Faith Healer

January 18, 2015 | By More

✭✭✭✭✩     Truth or lies?

Royal Lyceum Theatre: Wed 14 Jan – Sat 7 Feb 2014

There is an evasive, poetic feel to Brian Friel’s Faith Healer at the Lyceum. Truth and reality seem like relative concepts in the narrative, but there is a deep emotional reality to the performances that makes the production fascinating.

The structure of the piece is often compared to Kurosawa’s legendary film Rashomon on account of the device of having the same events described by people who have varying recollections of them. However, here we only hear about these events, rather than seeing them – the whole play is comprised of monologues and there is no onstage interaction between the characters.

Sean O'Callaghan as Francis Hardy in Faith Healer at the Royal Lyceum Theatre, Edinburg, January 14-February 7, 2015, Edinburgh photo by Eoin Carey

Sean O’Callaghan as Francis Hardy in Faith Healer. Photo: Eoin Carey

The three participants – Frank Hardy (the eponymous healer), his wife Grace and his manager Teddy give us their accounts of Hardy’s tours around the backwaters of Wales and Scotland, and the traumatic events that accompanied his return to his native Ireland.

Their stories feature differences both great and small, and what really happened – even the climactic events in Friel’s favoured fictional Donegal location of Ballybeg – is never definitively explained. Instead a complex, shifting picture of the lies and half-truths we tell to others and to ourselves leads to something poetic and troubling.

The play has taken on the status of a modern masterpiece in some quarters but this may be stretching the point a little, as there are moments where the attention can slip. Only a thoroughly accomplished cast can make a success of it. Luckily, the current cast rises to the task.

desperate ploy

Sean O’Callaghan’s Frank is a brooding, hulking figure, capturing the fears, doubts and skewed charisma of the character. At times his monologues gush forth in torrents, appearing less like an attempt to express himself, and more like a desperate ploy to avoid facing up to external reality. At other times there is a profound poetic stillness to his words. In both modes, his performance is compelling, with the spectre of Beckett hanging more heavily over Friel’s work than is often the case.

Patrick Driver as Teddy in Faith Healer - Royal Lyceum Theatre, Edinburgh. January 14 - February 7 2015. Photo by Eoin Carey

Patrick Driver as Teddy in Faith Healer. Photo: Eoin Carey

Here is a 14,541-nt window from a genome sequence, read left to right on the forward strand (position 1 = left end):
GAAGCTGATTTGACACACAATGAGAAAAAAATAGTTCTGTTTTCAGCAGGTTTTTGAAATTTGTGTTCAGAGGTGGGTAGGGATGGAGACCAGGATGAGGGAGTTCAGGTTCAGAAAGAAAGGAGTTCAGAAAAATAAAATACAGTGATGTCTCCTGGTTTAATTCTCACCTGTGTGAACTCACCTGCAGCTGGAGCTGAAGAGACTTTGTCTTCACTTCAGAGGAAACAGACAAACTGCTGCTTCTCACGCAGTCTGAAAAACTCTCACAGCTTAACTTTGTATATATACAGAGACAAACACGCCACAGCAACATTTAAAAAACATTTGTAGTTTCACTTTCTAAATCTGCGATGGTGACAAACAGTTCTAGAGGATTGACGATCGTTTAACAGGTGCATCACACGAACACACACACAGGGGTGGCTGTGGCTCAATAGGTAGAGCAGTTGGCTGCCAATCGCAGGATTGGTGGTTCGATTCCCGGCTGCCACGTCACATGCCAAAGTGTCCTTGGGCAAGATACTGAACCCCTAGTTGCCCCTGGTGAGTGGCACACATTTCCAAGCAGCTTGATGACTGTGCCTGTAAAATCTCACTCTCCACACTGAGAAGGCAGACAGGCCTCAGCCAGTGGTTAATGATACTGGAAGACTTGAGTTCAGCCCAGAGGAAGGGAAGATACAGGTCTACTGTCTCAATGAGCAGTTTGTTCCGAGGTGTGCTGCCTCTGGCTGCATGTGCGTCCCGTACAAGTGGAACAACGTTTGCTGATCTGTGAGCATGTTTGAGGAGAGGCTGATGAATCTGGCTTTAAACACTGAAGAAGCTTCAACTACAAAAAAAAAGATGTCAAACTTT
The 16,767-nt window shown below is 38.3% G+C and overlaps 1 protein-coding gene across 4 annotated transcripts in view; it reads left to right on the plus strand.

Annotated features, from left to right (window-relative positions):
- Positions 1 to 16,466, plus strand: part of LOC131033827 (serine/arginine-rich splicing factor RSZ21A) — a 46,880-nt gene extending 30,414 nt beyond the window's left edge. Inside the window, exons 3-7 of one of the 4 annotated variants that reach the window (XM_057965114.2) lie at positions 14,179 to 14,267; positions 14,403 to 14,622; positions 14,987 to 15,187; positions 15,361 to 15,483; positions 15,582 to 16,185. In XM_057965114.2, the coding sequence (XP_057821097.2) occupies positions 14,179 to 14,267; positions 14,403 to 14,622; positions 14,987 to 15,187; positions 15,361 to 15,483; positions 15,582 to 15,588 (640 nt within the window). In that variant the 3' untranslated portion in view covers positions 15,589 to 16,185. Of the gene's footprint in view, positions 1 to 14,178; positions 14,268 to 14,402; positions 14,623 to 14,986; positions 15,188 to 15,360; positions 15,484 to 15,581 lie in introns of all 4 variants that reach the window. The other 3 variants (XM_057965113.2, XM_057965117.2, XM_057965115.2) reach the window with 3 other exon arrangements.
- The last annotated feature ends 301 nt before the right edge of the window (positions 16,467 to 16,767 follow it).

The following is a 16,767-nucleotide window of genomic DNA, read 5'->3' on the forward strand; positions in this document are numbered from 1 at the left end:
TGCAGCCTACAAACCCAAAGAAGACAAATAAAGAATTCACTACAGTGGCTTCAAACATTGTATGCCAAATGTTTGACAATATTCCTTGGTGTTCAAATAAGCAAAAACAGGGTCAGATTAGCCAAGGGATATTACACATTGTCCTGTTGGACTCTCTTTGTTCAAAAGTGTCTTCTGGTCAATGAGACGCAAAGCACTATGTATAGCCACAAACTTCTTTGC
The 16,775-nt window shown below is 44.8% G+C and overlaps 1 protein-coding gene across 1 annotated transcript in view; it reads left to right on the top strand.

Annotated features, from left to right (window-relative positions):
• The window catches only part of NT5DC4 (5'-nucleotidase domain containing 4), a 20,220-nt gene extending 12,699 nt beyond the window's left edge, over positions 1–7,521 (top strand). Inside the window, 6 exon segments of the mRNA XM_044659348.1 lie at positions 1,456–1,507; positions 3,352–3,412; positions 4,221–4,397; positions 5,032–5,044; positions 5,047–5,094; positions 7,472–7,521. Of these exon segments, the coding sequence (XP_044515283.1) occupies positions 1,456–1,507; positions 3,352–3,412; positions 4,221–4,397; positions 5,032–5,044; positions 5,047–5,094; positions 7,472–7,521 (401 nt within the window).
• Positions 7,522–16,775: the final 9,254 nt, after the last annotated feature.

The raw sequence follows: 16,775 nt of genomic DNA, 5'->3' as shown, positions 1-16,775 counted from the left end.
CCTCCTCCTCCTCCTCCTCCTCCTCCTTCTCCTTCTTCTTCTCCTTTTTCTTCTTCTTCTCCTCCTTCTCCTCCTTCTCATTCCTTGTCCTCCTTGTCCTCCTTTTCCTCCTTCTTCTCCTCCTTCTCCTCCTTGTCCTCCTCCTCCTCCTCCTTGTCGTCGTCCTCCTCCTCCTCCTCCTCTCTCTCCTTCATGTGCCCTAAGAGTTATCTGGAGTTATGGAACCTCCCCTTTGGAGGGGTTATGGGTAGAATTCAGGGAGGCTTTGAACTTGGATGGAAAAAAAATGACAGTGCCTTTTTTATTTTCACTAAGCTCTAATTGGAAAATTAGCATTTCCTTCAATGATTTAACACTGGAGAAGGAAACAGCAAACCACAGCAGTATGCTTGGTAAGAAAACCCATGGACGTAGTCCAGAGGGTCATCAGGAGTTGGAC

Both the other characters seem to define themselves largely in terms of their relationship to Frank, so it is fitting that his is the dominant performance. However, the other two actors are extremely impressive in monologues that are subtly yet clearly different in tone. Niamh McCann’s Grace has a brittle humour covering a deep sadness, with her monologue coming over as an attempt to make sense of something that threatens to overwhelm her.

Patrick Driver’s Teddy, meanwhile, is a representative of the old-school variety tradition, whose sparky humour and occasional soft-shoe shuffles cannot disguise the fact that he is also trying to rationalise and re-invent himself and his past.

Tim Mascall’s almost stark lighting ensures there is no hiding place for anyone, while Michael Taylor’s intriguing set combines church hall and front room, façade, interior and countryside scene, in a way that chimes with the constantly shifting perspectives the audience get on the same events. John Dove’s direction is careful and understated, punctuating the monologues cleverly and intelligently.

There will still be a nagging feeling for some that there is still not quite enough in here for a full-length, two-act play, and an audience not prepared to work hard and pay attention may start to feel it washing over them. However, the meditations here on truth and experience, and the exploration of the way we seek justification, not least from ourselves, remain compelling. For anyone who wants thoughtful, poetic drama, this is an intriguing performance.

Running time 2 hours 20 mins including interval
Royal Lyceum Theatre, Grindlay Street, Edinburgh, EH3 9AX
Saturday 14 January – Saturday 7 February 2014
Tue to Sat at 7.30 pm; Weds and Sat at 2.00 pm
Tickets and details from: www.lyceum.org.uk

Purchase the script from Amazon:

Niamh McCann as Grace Hardy in Faith Healer - Royal Lyceum Theatre, Edinburgh, January 14 - February 7, 2015. Photo by Eoin Carey

Niamh McCann as Grace Hardy in Faith Healer. Photo: Eoin Carey

ENDS

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